HL Deb 13 July 1877 vol 235 cc1242-67

House in Committee (on Re-commitment), according to Order.


Clauses 1 and 2 agreed to.


Clauses 3 to 6 agreed to, with Amendments.

Duration: Proceedings.

Clauses 7 to 10 agreed to, with Amendments.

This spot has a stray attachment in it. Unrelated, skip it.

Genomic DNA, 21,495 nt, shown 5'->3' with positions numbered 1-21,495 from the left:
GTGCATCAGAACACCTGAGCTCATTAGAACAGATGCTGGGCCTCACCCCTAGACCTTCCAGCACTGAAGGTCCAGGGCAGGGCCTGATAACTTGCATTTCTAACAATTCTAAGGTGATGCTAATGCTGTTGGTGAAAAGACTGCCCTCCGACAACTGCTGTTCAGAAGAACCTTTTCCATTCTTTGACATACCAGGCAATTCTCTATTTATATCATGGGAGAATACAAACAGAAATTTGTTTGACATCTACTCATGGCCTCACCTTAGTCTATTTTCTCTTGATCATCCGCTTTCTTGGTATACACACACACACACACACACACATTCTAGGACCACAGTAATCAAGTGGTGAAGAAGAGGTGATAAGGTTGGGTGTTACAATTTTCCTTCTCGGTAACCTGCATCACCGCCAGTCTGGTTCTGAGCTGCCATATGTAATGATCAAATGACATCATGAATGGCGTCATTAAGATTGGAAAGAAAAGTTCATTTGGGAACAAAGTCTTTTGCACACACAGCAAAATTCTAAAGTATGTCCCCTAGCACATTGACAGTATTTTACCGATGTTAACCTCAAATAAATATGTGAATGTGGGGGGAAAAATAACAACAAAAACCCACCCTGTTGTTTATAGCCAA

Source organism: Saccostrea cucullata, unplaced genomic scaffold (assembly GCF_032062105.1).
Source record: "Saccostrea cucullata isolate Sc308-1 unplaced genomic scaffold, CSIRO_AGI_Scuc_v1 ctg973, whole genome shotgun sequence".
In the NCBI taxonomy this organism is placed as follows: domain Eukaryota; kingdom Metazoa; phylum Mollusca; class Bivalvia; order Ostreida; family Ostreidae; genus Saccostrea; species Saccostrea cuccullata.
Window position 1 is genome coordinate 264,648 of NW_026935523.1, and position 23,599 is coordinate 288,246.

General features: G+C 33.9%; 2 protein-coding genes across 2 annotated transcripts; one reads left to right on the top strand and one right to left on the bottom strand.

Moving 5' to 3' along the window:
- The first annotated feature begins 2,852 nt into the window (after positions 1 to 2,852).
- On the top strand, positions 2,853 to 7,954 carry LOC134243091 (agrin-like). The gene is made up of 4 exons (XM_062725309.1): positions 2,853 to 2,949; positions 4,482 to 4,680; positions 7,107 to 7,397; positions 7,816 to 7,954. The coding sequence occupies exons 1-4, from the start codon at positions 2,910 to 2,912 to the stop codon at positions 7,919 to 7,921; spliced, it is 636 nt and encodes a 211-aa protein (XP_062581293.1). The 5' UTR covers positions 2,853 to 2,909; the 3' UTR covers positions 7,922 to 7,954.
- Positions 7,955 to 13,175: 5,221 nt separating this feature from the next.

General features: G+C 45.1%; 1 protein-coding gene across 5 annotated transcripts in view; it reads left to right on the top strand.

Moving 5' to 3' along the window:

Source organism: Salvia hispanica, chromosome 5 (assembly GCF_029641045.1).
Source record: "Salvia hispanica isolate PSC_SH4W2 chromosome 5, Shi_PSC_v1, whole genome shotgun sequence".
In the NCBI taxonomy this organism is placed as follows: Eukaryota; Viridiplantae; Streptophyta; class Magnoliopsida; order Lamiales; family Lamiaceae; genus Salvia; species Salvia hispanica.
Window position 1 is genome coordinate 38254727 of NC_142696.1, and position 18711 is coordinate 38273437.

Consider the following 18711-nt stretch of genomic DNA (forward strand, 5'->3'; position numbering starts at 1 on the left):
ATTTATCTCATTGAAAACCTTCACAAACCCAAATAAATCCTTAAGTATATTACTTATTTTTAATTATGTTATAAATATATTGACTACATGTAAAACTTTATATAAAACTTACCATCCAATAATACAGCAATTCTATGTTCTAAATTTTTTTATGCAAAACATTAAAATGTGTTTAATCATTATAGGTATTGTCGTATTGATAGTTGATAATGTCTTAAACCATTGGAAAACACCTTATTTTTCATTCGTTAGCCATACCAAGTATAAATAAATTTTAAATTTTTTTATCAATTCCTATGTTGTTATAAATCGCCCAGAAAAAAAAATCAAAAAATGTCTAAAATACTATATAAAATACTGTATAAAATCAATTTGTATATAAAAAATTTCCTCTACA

Statutes for Universities and Colleges.

Clauses 11 to 14 agreed to, with Amendments.

Clause 15 (Provision for education, religion, &c.)